Top 5 Children’s Books
The votes are in! During the last week in August, viewers voted for their favorite children’s book, and not surprisingly, some familiar names made the Top 5 list. Here they are!
Coming in at 5th place – Where The Wild Things Are
By Maurice Sendak
A fascinating author, Maurice Sendak was born in Brooklyn to Polish Jewish immigrant parents. Because he was a sickly child, he spent a great deal of time reading. Then when he was 12, he saw Disney’s Fantasia and a whole world of imagination opened up to him! He began drawing, composing, creating anything at all that would help him into the publishing world. As an adult, he began illustrating comic books, and then in 1963 his work, “Where the Wild Things Are was published. At first, parents were concerned about the toothy characters, but children have consistently asked for this classic throughout the generations.
Sailing in for 4th place – Goodnight Moon
By Margaret Wise Brown
Margaret Wise Brown was not the warm, maternal children’s author you may be expecting. In fact, her personal life was quite surprising. She was born in 1910 in Brooklyn and died at a relatively early age in 1952. When asked if she liked bunnies she replied, “Well, I don’t especially like children, either. At least not as a group. I won’t let anybody get away with anything just because he is little.” Nevertheless, her books have endeared her to many children and parents. She also published under the pseudonyms Timothy Hay, Golden MacDonald, and Juniper Sage.
Give it up for 3rd place – The Giving Tree
By Shel Silverstein
Finally, an author who was born outside of Brooklyn! Shel Silverstein was born on September 25, 1930, in Chicago. In 1950 he enlisted in the Army and illustrated cartoons for The Stars and Stripes. When his stint was up, he published cartoons for “Playboy” from 1957 to the mid 70s. Also through that time he was composing songs, such as “A Boy Named Sue” for Johnny Cash and “One’s on the Way” for Loretta Lynn. At the urging of a publisher, he authored his first children’s book, Uncle Shelby’s Story of Lafcadio: The Lion Who Shot Back. When he authored The Giving Tree, it was initially rejected by publishers because the intent was unclear and the audience was ambiguous. Was it for children or adults? Regardless of the answer, children have consistently asked for Silverstein’s books.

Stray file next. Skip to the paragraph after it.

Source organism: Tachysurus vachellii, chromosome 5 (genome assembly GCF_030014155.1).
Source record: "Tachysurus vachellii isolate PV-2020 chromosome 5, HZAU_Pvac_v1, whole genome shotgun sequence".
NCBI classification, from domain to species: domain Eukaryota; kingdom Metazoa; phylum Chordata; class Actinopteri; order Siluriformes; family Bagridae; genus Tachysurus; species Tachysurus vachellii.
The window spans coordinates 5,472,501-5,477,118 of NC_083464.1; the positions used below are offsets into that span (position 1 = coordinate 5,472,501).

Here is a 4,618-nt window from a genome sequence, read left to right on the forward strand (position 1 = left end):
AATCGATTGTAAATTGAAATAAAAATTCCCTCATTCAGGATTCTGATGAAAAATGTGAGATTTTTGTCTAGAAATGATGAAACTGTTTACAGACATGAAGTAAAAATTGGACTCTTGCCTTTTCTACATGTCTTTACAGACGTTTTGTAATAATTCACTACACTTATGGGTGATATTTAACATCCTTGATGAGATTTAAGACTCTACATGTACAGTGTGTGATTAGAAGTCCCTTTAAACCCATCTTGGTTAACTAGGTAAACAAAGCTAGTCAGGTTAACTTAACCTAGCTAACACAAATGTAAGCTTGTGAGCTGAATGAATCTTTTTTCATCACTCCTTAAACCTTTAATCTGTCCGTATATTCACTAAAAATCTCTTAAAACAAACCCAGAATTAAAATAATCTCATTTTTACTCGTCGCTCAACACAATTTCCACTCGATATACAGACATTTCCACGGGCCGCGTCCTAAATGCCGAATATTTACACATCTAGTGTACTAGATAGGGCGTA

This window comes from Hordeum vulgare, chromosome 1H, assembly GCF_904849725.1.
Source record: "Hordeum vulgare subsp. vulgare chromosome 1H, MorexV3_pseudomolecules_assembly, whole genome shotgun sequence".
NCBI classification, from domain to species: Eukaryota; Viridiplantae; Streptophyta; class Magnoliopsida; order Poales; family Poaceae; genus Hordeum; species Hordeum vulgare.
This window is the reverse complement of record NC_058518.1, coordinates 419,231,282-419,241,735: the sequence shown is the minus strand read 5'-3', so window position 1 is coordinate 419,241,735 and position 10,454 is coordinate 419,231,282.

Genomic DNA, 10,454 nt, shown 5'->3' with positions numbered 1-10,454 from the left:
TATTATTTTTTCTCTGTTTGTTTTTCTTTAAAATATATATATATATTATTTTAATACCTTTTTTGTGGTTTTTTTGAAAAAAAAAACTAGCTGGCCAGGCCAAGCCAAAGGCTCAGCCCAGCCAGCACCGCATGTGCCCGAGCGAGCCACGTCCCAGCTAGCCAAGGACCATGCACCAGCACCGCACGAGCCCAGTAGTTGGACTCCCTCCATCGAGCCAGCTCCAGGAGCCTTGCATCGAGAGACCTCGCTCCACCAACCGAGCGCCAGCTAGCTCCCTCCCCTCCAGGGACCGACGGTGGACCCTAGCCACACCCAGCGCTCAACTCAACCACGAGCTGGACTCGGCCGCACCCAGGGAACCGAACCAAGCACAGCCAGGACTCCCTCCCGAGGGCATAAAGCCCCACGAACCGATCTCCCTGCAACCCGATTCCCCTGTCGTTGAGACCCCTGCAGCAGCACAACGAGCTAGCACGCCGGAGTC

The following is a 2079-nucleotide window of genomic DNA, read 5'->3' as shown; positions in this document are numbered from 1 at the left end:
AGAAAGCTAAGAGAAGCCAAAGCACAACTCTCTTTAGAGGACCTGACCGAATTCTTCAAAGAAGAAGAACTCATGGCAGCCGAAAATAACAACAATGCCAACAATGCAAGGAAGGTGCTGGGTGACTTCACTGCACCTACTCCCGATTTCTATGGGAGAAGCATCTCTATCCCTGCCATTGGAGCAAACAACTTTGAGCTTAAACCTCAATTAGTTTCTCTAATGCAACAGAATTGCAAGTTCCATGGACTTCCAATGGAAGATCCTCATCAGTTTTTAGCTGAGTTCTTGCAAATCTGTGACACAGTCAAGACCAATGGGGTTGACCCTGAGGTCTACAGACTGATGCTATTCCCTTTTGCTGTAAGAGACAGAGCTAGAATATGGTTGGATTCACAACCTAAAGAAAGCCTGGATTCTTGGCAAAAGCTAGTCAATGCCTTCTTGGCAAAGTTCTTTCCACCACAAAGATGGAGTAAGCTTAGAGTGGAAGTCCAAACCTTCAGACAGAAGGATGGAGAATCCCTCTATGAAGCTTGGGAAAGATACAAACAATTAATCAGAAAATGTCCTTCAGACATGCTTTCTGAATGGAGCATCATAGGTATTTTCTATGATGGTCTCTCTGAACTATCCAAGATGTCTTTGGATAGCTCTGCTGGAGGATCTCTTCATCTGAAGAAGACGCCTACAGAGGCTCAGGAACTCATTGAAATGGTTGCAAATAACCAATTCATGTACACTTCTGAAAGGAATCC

Rolling in at 2nd place – I’ll Love You Forever
By Robert Munsch
Robert Munsch was born on June 11, 1945 in Pittsburgh, Pennsylvania. After a less than stellar academic performance in high school, he spent most of his time writing poems and intended to become a Priest. Apparently he overcame his frustrations with academia though, because while he was studying with the Jesuits, he also was obtaining a Masters in Anthropology. After this degree, he decided that he wanted to work in a daycare. (I’m not making this up people, he tells his story for the world to read on his website http://robertmunsch.com/about). It was while he was making up stories for the children’s circle time, that the seed was planted to create children’s books.
And finally, 1st place – Oh the Places You’ll Go!
By Dr. Seuss
Theodor Seuss Geisel, better known to the world as the beloved Dr. Seuss, was born in 1904 in Massachusetts. A prolific writer, at the time of his death on September 24, 1991, Ted had written and illustrated 44 children’s books. Oh the Places You’ll Go, published in 1990 was the last of his books to be published and is a common gift for graduating seniors. A fitting gift indeed, with lines like, “Will you succeed? Yes, you will indeed. (983⁄4% guaranteed.)”